Society Unravelling: The Young Turn to Prepping By John Steele

The US is embracing survivalism and prepping, including massive gun ownership, with at least 45 percent of US households hving at least one gun. That statistic takes in people from both the Left and Right and also the diverse. Yes, even trans people are gun owners. Everyone has their pet fear, with the Left thinking that Donald Trump will make a dictatorship. Of course, they are alright with the Democrats making a dictatorship; it is only those of the opposite politics that are a problem.

The New York does a passable summary, but has the howler that the 2020 riots by BLM and antifa were “mostly peaceful.” Sure, with arson and looting and property damage of $ 1-2 billion dollars, deaths and assaults. It is enough, with this mind set to make anyone who is still sane, a survivalist.

“Doomsday “prepping” is seeping into the mainstream as Americans of all ages and political persuasions are becoming increasingly worried ahead of the 2024 presidential election about the prospect of a civil war.

Hoarding food, water and weapons was once associated with libertarian extremists, but as a rematch between President Biden and his predecessor, former President Donald Trump, seems all but inevitable in 2024, prepping has become a bipartisan activity, according to a Monday USA Today report.

“On the left, you have people afraid (Trump’s) going to declare himself dictator of the United States and people on the left are going to end up as targets in some sort of authoritarian system,” author Brad Garrett told the paper.

“On the right, it’s general malaise and a fear of society unraveling. They point to these smash-and-grab robberies, riots and protests.”

Brekke Wagoner, 39, of North Carolina runs a YouTube channel that offers advice to younger, more liberal urban dwellers about how to prepare for a cataclysmic disaster.

She is worried that if Trump is re-elected, he would fumble the response to a hurricane or other natural disaster that is supercharged by climate change — pointing to his administration’s handling of Hurricane Maria in Puerto Rico and the COVID-19 pandemic.

“The intensification of our natural storm seasons is the number one thing that’s going to happen to you,” she reportedly said.

“An electromagnetic pulse that takes out the electrical grid could happen. A nuclear war might happen. A civil war might happen. But a storm will happen.”

Wagoner has a 90-day supply of food stocked up for her six-person family in the event of a similar emergency.

“If you can be prepared, you won’t be a drain on the resources needed to help the people who didn’t prepare,” she told the paper.

“In the face of an apocalypse, I want to come out and calmly help people,” she said. “I want to be able to create a society that instead of wanting to shoot every stranger, understands our interdependence and creates a better society.”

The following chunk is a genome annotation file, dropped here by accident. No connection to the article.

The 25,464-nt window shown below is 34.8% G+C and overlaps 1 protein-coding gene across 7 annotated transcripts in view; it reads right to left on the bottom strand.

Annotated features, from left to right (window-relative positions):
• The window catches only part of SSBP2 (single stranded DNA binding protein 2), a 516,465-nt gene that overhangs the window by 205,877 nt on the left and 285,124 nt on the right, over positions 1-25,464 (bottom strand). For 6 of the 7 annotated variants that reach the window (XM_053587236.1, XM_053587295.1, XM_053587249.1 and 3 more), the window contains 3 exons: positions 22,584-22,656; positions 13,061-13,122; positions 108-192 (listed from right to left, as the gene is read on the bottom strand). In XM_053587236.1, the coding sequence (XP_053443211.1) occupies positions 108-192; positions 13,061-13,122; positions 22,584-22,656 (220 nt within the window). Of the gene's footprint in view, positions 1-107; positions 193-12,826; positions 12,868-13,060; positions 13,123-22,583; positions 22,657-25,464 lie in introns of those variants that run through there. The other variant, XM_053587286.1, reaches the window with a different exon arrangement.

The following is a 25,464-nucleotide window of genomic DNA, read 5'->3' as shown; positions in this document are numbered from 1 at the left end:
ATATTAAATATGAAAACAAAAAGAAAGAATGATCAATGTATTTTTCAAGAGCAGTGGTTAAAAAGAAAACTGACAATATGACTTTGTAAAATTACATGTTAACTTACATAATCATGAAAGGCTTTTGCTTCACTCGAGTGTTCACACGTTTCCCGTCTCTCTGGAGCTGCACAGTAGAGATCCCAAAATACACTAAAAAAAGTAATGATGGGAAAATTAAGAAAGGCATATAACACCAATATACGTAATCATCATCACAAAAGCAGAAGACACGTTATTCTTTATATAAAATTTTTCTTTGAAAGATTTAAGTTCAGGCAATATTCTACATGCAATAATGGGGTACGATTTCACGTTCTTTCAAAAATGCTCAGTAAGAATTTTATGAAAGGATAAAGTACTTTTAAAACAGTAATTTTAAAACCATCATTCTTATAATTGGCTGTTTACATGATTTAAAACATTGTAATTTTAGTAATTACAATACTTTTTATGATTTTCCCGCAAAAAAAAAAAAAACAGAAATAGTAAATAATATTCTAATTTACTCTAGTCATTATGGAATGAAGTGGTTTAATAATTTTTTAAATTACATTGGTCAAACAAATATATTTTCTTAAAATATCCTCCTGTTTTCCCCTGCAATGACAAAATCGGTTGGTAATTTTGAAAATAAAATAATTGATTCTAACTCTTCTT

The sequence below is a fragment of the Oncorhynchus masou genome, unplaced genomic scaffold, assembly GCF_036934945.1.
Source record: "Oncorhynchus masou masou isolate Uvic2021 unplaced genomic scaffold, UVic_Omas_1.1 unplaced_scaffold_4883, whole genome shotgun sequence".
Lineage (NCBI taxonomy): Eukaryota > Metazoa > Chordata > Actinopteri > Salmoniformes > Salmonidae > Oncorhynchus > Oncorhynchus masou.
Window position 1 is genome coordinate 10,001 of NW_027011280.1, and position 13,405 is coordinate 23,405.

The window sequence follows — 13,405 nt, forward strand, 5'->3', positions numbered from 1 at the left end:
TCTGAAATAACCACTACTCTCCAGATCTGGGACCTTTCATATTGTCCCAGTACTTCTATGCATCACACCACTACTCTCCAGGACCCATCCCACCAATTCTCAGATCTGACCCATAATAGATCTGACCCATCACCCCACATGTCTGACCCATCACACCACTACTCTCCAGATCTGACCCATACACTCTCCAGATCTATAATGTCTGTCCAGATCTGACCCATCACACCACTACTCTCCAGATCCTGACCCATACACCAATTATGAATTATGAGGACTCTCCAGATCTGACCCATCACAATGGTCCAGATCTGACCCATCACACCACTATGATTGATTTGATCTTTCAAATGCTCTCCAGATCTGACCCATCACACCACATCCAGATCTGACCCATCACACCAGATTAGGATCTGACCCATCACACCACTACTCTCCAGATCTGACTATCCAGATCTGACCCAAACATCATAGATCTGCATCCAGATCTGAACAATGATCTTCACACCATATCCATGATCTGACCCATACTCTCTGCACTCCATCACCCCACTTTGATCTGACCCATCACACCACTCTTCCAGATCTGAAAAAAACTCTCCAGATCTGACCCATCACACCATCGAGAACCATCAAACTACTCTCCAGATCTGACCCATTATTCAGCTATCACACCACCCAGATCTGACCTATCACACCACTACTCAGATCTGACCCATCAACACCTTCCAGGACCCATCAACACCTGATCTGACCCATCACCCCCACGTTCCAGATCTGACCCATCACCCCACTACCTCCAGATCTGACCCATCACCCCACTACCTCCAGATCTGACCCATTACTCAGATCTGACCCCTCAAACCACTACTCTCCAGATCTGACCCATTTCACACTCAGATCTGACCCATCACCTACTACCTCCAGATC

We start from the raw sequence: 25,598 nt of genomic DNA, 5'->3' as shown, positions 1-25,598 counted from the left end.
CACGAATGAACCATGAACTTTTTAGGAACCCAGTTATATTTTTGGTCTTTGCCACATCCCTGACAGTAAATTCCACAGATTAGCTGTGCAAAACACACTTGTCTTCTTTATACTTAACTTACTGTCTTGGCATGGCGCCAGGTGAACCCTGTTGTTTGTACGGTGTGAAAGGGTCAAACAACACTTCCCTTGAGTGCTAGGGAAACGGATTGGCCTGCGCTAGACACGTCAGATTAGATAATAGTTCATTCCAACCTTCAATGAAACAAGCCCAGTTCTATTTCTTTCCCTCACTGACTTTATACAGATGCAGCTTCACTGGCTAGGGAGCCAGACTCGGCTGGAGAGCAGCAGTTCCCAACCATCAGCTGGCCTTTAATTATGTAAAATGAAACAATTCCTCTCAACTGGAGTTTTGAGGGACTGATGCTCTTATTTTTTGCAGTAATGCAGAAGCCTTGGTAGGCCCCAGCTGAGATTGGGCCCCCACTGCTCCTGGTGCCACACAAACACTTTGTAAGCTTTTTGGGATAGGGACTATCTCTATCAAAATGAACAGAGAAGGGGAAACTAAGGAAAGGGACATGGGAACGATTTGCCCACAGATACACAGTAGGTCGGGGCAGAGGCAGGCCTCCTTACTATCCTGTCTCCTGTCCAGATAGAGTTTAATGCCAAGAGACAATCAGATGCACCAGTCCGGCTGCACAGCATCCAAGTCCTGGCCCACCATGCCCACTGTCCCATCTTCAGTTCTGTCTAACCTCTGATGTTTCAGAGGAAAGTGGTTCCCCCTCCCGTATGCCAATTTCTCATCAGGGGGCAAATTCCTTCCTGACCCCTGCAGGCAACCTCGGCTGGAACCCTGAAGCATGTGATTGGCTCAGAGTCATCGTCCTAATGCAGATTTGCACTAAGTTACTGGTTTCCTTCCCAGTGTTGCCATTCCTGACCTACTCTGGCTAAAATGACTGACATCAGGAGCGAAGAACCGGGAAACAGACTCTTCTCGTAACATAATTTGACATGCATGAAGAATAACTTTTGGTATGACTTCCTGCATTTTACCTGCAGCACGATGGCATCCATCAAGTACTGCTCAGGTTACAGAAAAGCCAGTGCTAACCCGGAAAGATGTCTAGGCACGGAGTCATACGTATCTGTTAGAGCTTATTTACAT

Not every prepper is influenced by altruism. Retired US Air Force Col. Drew Miller has built seven “Fortitude Ranch” compounds across the country, stockpiled with food, propane, whiskey, solar panels, wells and lots of guns and ammunition.

His members, who pay at least $1,200 a year, are reportedly prepared to flee to the nearest compound in the event of war, nuclear blasts or protesting mobs, and shoot any “marauders” who approach its logged walls.

“We’ll have some decent chow here come a collapse,” Miller said, while giving USA Today a tour of the spartan accommodations of his southern Colorado compound.

“We guarantee a year of food, but not of toilet paper.”

The compound features an armored guard post, sniper positions and an underground bunker for its approximately 100 members.

Miller showed off the weaponry that members would have at hand, including a .50-caliber rifle to fire at approaching vehicles, hunting rifles and a cache of handguns.

In the event of a doomsday scenario, Miller said his group of survivors would be positioned to financially capitalize on widespread urban fatalities and concentrate wealth and resources, not unlike what happened when the Black Death pandemic killed up to 200 million people in the 1300s.

“I want middle-class Americans to survive and we make it affordable to do that,” Miller said. “I think eventually things will recover — and I want to be alive for that.”

Many of Miller’s clients signed up during the widespread racial justice protests and ensuing civil unrest that followed the police murder of George Floyd in 2020.

Even though most of those protests were peaceful, Trump threatened to dispatch the military to clamp down on demonstrators as many large cities suffered property damage.

“There could easily be a civil war during a Biden-Trump election,” he said, adding that his group was apolitical and pointing out that many of his members are ex-military and trained in survival.

Over the past year, younger Americas have outpaced Baby Boomers and Gen Xers in prepping for doomsday scenarios, which has blossomed into a $11 billion annual business in the US, according to

Some 39% of Millennials and 40% of Gen Z had spent money on the practice in the past 12 months, compared to 29% of the overall US adult population, the analytic spending website said.

In 2017, years before the COVID-19 pandemic, only about 25% of Americans had loaded up on survival supplies, according to the site.”



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Wednesday, 28 February 2024

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